Columbia University awards 2006 Horwitz Prize to biologist who explained gene transcription
Roger D. Kornberg of Stanford helped show how cells transform genomic code into proteins; Dr. Kornberg is 2006 Nobel Prize winner in chemistry
New York, NY – October 4, 2006 – Columbia University will award the 2006 Louisa Gross Horwitz Prize to structural biologist Roger D. Kornberg, Ph.D., Winzer Professor in Medicine at the Stanford School of Medicine. Dr. Kornberg will be honored for his work revolutionizing our understanding of gene transcription, the first step in transforming the genomic code in the cell into proteins, which run the cell.
It was also announced today that Dr. Kornberg has won the 2006 Nobel Prize in Chemistry.
"Dr. Kornberg's research is fundamental in pointing the way to innovative therapies for cancer, heart disease and other illnesses in which there is disturbance of genetic activity," said Lee Goldman, M.D., executive vice president of Columbia University and dean of the faculties of health sciences and medicine at Columbia University Medical Center. "His work represents exactly the type of scientific activity that we are proud to honor with the Horwitz Prize."
"We are pleased to continue our Horwitz tradition by awarding this year's prize to Roger Kornberg," said David Hirsh, Ph.D., executive vice president for research at Columbia University. "His groundbreaking work has been central to explaining the fundamental basis of gene regulation."
The Louisa Gross Horwitz Prize was established by Columbia University to recognize outstanding contributions to basic research in the fields of biology and biochemistry. Awarded annually since 1967, the prize was named for the mother of Columbia benefactor S. Gross Horwitz. Louisa Gross Horwitz was daughter of Dr. Samuel David Gross, author of "A System of Surgery" and a founder of the American Medical Association. For additional information about the Louisa Gross Horwitz Prize, visit: http://www.cumc.columbia.edu/horwitz.
"I'm pleased to receive this prestigious recognition, and am delighted to share the honor with some of the most distinguished scientific minds in the United States," said Dr. Kornberg. "As a Horwitz Prize winner, I will be joining an outstanding group of the world's leading scientists and scholars, and it's truly an honor to be counted among them."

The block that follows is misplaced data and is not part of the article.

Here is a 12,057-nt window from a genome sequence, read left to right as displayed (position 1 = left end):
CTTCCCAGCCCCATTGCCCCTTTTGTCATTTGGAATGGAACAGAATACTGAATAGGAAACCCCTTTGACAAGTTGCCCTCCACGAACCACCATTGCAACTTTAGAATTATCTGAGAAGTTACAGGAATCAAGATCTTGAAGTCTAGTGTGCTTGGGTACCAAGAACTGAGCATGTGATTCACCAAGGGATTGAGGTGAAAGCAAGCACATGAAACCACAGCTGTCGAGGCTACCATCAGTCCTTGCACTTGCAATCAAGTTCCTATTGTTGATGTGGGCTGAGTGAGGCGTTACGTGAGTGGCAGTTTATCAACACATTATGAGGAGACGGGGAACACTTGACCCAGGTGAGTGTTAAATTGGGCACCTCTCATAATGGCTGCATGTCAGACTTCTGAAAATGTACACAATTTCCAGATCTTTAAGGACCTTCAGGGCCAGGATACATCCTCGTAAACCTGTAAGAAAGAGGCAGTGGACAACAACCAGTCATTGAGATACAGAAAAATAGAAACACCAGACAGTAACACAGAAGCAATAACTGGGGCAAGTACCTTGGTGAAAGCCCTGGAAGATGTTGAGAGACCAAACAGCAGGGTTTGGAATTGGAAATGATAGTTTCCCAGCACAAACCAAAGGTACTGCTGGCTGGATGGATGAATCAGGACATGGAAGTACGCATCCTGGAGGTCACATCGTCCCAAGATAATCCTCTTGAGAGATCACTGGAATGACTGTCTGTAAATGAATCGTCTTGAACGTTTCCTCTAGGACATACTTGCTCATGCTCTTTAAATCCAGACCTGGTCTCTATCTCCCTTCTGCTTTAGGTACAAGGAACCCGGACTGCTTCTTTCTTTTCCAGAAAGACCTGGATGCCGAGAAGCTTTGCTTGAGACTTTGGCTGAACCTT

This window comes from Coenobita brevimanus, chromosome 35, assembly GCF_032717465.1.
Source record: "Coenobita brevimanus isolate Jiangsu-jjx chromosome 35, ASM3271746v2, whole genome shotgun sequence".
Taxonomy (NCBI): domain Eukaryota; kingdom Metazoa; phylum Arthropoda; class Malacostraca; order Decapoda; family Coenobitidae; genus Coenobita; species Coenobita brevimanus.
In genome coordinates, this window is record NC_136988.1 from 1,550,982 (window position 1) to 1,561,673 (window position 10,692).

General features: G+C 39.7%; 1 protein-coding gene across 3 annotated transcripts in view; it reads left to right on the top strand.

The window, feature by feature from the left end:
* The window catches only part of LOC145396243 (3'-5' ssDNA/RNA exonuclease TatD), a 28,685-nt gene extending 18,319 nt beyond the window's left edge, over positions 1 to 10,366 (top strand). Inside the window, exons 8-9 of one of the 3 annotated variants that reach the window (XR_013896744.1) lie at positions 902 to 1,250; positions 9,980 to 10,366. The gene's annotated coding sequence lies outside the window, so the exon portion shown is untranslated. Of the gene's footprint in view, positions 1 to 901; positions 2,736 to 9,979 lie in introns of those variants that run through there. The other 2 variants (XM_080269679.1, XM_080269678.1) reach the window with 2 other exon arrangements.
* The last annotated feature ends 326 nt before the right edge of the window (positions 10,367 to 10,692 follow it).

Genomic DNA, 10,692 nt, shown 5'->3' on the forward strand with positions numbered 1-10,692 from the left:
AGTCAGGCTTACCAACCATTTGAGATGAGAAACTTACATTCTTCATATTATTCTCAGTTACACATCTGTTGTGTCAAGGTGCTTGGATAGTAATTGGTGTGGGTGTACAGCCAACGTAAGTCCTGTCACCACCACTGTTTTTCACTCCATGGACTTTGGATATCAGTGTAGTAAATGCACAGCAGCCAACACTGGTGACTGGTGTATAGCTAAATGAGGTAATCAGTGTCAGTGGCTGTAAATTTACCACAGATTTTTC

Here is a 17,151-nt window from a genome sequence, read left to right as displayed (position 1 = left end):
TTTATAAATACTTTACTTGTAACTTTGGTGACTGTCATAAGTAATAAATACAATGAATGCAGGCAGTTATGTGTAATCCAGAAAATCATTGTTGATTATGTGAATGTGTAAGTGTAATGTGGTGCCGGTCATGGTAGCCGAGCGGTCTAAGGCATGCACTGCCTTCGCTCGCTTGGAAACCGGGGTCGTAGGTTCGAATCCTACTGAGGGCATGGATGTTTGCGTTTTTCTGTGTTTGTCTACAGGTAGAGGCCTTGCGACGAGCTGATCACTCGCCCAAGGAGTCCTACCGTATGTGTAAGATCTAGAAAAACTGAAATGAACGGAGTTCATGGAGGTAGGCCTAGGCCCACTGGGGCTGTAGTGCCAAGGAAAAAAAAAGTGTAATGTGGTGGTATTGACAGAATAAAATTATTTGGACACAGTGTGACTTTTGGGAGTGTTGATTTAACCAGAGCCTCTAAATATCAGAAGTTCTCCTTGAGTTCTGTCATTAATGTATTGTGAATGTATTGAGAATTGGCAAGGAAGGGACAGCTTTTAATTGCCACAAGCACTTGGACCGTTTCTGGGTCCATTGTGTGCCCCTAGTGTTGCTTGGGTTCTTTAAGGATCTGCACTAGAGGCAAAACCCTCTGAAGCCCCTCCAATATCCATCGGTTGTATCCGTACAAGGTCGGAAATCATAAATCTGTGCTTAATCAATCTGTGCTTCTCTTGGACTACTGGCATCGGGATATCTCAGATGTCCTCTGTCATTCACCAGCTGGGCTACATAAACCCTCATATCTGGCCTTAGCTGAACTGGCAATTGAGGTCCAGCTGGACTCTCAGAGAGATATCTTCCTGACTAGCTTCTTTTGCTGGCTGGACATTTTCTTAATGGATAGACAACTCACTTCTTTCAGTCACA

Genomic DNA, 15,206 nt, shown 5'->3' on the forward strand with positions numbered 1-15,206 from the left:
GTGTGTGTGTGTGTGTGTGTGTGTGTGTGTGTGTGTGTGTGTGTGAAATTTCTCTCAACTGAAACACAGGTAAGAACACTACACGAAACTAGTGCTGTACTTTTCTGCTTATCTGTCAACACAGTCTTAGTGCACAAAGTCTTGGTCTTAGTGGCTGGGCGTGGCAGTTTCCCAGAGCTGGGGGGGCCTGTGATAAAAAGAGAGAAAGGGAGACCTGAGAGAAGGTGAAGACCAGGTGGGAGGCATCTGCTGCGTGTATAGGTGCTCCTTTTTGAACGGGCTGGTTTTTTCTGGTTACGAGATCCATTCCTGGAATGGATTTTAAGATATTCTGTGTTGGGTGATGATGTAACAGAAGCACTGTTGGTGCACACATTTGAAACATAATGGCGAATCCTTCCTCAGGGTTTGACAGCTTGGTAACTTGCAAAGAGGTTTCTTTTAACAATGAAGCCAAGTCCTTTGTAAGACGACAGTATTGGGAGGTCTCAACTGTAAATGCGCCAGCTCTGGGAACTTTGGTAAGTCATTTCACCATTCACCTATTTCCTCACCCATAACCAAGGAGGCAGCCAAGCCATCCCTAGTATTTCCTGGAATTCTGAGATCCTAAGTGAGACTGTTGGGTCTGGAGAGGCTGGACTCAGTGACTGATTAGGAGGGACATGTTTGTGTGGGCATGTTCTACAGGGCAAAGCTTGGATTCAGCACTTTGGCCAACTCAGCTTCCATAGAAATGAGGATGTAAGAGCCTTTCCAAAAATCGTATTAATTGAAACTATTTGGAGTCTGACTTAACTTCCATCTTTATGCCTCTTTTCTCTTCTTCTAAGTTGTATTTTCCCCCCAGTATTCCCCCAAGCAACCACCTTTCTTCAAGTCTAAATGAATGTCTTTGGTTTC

The Louisa Gross Horwitz Prize Lectures, where Dr. Kornberg will give presentations about his research, will be held on Tuesday, November 21. The first lecture will be at noon in Davis Auditorium in Shapiro Hall (500 West 120th Street, Campus Level) at Columbia University's Morningside Campus. The second lecture will be given at 3pm in the College of Physicians & Surgeons building (650 West 168th Street), Alumni Auditorium, at Columbia University Medical Center. For more information about the lectures, visit http://www.cumc.columbia.edu/events/deanlectures/.
"Perhaps more than any other single researcher, Dr. Kornberg's work lets us understand the first step in how information in the genome comes to life," said Andrew R. Marks, M.D., chair of the Horwitz Prize Committee, as well as the Wu Professor of Molecular Cardiology and chairman of the Department of Physiology and Cellular Biophysics at Columbia University College of Physicians and Surgeons.
The genome is silent, Dr. Kornberg says, until molecular machines in the cell transform genomic code into proteins. But even though all cells in a multi-cellular organism contain the same genome, different types of cells look and act differently.
Normal skin, blood and brain cells vary from each other because each uses a different assortment of genes that are turned on and off at precise moments. Disease often occurs when genes are turned on or off at the wrong moments, so a better understanding of what controls gene expression may eventually lead to better ways to improve human health.
Dr. Kornberg's efforts to understand what controls gene expression have focused on the very first step in the transformation of genomic information into proteins. During transcription numerous molecules come together in a huge complex, called RNA polymerase II, to read the gene's DNA code and copy it onto a messenger RNA. The messenger RNA is later shipped outside the nucleus where the next steps occur.
Much of Dr. Kornberg's work over the last 30 years has revealed the identity of many of the molecules in the RNA polymerase II complex and many others that interact with the complex. In a technical tour de force he also determined what the entire complex looks like and how the different parts work together to create mRNA.
"These extraordinary 'pictures' of transcription in action open the door to understanding what controls transcription, and therefore, what controls gene expression," said Dr. Marks.
Dr. Kornberg has received worldwide accolades and numerous awards for his breakthrough studies--including the 2001 Hoppe-Seyler Award from the Society for Biochemistry and Molecular Biology in Germany, the 2001 Welch Award in Chemistry, the 2002 Merck Award from the American Society for Biochemistry and Molecular Biology, the 2002 Le Grand Prix, from the Academie des Sciences in France, the 2005 General Motors Cancer Research Award and the 2006 Dickson Prize from the University of Pittsburgh.
He has been further acknowledged with appointments to the National Academy of Sciences, the American Academy of Arts and Sciences, the Japanese Biochemical Society, and the European Molecular Biology Organization. He has also served on the editorial boards of Cell, the Proceedings of the National Academy of Sciences, the Annual Review of Biochemistry, Structure, and the Journal of Biological Chemistry.
A graduate of Harvard University (B.S., Chemistry, 1967), Dr. Kornberg received his Ph.D. in Chemistry from Stanford University in 1972, and was at the MRC Laboratory in Cambridge, England from 1972 to 1975.
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